Retired judge Justice UD Salvi, who had sentenced 11 men to life imprisonment in the Bilkis Bano case in 2008, on Friday said the Gujarat government’s decision to release the convicts has set a bad precedent, Bar and Bench reported.
Salvi warned that the move would have wide ramifications. “This is wrong, I would say,” he added. “Now, convicts in other gangrape cases would seek similar reliefs.”
A day earlier, Salvi told The Indian Express that it was up to the courts to decide on the Gujarat government’s decision to release the convicts.
“The judgement was delivered a long time ago,” Salvi told the newspaper. “Now it is in the hands of the government…Whether it is correct or not is for the court concerned or a superior court to see.”
The convicts were released from a Godhra jail on Monday after the Gujarat government approved their application to reduce their sentences under its remission policy.
Bilkis Bano was gangraped on March 3, 2002, during the riots in Gujarat. She was 19 and pregnant at the time. Fourteen members of her family, including her three-year-old daughter, were murdered by the rioters near Ahmedabad. One of the men snatched the girl from her mother’s arms and smashed her head on a rock.
More than 1,000 people, mostly Muslims, died in the 2002 riots.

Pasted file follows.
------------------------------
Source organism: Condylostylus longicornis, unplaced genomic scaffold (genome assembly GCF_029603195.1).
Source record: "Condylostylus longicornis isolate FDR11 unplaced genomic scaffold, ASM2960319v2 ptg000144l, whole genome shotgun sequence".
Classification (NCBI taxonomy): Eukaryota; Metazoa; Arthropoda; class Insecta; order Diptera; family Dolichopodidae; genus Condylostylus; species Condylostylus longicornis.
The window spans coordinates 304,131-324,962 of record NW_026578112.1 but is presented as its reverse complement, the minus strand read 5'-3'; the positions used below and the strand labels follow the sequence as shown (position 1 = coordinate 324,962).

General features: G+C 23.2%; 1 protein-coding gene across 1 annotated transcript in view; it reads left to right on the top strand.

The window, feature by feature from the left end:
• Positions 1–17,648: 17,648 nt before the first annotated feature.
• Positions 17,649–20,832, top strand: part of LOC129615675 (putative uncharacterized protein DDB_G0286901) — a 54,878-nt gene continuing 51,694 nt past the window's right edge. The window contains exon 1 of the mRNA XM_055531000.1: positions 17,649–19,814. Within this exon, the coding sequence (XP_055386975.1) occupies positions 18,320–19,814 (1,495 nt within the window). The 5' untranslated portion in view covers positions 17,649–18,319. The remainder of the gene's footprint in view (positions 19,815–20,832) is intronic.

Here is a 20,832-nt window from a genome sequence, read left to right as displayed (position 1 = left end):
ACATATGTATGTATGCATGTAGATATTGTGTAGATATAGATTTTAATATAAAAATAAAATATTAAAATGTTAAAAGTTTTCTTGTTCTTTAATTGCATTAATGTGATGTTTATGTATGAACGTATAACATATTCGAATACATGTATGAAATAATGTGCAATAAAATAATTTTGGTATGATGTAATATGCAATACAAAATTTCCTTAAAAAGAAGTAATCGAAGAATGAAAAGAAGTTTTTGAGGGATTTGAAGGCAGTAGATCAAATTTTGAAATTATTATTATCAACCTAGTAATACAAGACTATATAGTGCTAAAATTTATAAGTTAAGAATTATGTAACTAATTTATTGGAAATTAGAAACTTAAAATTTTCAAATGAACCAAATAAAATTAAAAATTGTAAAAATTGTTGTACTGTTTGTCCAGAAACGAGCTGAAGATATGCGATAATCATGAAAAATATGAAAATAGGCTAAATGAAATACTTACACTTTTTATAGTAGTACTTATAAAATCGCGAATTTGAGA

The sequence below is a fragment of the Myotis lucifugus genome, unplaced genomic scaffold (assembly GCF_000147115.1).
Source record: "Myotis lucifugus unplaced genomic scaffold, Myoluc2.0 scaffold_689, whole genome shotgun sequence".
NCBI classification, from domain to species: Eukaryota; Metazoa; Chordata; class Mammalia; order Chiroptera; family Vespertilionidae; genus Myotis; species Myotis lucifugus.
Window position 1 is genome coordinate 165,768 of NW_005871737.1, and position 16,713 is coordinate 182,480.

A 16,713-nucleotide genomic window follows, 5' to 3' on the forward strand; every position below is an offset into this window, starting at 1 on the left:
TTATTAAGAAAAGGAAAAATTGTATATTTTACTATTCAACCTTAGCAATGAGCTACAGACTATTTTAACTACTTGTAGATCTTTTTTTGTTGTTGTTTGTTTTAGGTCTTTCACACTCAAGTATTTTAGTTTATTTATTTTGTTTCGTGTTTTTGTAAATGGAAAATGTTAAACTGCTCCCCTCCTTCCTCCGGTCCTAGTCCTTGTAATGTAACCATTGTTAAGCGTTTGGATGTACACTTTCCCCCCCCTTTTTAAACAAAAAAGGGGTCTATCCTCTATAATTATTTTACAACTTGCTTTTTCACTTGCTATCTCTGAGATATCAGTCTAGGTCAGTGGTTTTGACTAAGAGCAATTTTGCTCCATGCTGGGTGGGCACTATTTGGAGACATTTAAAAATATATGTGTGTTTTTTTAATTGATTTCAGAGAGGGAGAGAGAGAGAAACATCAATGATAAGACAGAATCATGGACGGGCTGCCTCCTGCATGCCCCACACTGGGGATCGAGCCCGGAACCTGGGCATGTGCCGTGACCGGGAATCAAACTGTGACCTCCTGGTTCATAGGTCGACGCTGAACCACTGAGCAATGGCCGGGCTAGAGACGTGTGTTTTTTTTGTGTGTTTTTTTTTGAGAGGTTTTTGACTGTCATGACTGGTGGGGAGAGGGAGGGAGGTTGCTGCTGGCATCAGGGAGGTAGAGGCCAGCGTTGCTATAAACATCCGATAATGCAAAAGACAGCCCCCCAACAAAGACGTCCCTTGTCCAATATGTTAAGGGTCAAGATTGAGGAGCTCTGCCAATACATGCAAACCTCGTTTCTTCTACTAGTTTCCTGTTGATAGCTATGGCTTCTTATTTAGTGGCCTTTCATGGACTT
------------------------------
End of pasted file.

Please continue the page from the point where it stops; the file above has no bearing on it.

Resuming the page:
Gujarat Additional Chief Secretary (Home) Raj Kumar had said that the government considered their remission application as the convicts had served 14 years in jail as well as due to other factors such as “age, nature of the crime, [and] behaviour in prison”.
The decision to release them was based on the recommendation of a panel formed by the Gujarat government under the guidelines of the Supreme Court. Out of the ten members of the panel, five are office bearers in the Bharatiya Janata Party. Two of them are currently MLAs, Scroll.in has learnt.
The decision by the Gujarat government was also against the opinion of the Mumbai trial court that had sentenced them to life imprisonment for rape and murder. The trial court had given a “negative opinion” on the remission plea, according to a member of the jail advisory committee.
On Thursday, Salvi, who was then special judge in the Mumbai City Civil and Sessions Court, said that the one who suffers “knows it better”.
“I would only want to say that there are guidelines [on the aspect of the grant of remission], the state itself lays down these guidelines,” he told The Indian Express. “There are Supreme Court judgements on this too.”
He added that the judgement in the case can itself explain many things, including the circumstances and the way the crime took place.
“The judgement will speak for itself. The judgement, the evidence before the court, and confirmation of the judgement by the Supreme Court can be seen,” he said. “These would be before the state which has to take a complete view along with the factual scenario now and then take a decision. It cannot be seen in isolation.”
Meanwhile, former judge Justice Mridula Bhatkar of the Bombay High Court, who had upheld the conviction of the 11 convicts in the case in 2017, said that people should not blame the judiciary for the release of the convicts as it was a decision taken by the government, India Today reported.
“I don’t understand why people are protesting against the judiciary,” Bhatkar said. “Rather, the judiciary has tried its best to protect the rights of the people. We feel bad when we are criticised and we cannot defend ourselves.”